We Americans spend most of our lives in cars. Fortunately, there’s a Portlandia sketch for every automotive situation.

A-O River!

We learned all our outdoor survival skills from Kath and Dave.

One More Episode

The true birth of binge watching, pre-Netflix. And what you’ll do once Season 8 premieres.

Catch up on Portlandia’s best moments before the 8th season premieres January 18th on IFC.

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WTF Films

Artfully Off

Celebrity All-Star by Sisters Weekend is available now on IFC's Comedy Crib.

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Sisters Weekend isn’t like other comedy groups. It’s filmmaking collaboration between besties Angelo Balassone, Michael Fails and Kat Tadesco, self-described lace-front addicts with great legs who write, direct, design and produce video sketches and cinematic shorts that are so surreally hilarious that they defy categorization. One such short film, Celebrity All-Star, is the newest addition to IFC’s Comedy Crib. Here’s what they had to say about it in a very personal email interview…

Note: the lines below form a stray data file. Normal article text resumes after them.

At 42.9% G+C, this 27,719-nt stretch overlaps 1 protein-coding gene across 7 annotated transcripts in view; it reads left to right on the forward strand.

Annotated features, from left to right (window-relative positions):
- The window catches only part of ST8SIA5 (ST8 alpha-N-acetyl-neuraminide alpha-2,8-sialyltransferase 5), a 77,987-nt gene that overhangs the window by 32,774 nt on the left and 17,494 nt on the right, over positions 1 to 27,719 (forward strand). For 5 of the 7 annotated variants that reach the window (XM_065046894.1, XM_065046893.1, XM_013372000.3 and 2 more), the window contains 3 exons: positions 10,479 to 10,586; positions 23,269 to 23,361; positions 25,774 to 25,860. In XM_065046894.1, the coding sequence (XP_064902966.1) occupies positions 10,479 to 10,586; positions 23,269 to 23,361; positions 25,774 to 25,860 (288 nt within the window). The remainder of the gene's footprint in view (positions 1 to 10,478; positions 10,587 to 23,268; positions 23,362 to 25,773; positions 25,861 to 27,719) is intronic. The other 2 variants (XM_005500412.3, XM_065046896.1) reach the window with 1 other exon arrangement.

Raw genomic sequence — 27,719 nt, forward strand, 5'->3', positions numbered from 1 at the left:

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IFC: How would you describe Celebrity All-Star to a fancy network executive you just met in an elevator?

Celebrity All-Star is a short film about an overworked reality TV coordinator struggling to save her one night off after the cast of C-List celebrities she wrangles gets locked out of their hotel rooms.

IFC: How would you describe Celebrity All-Star to a drunk friend of a friend you met in a bar?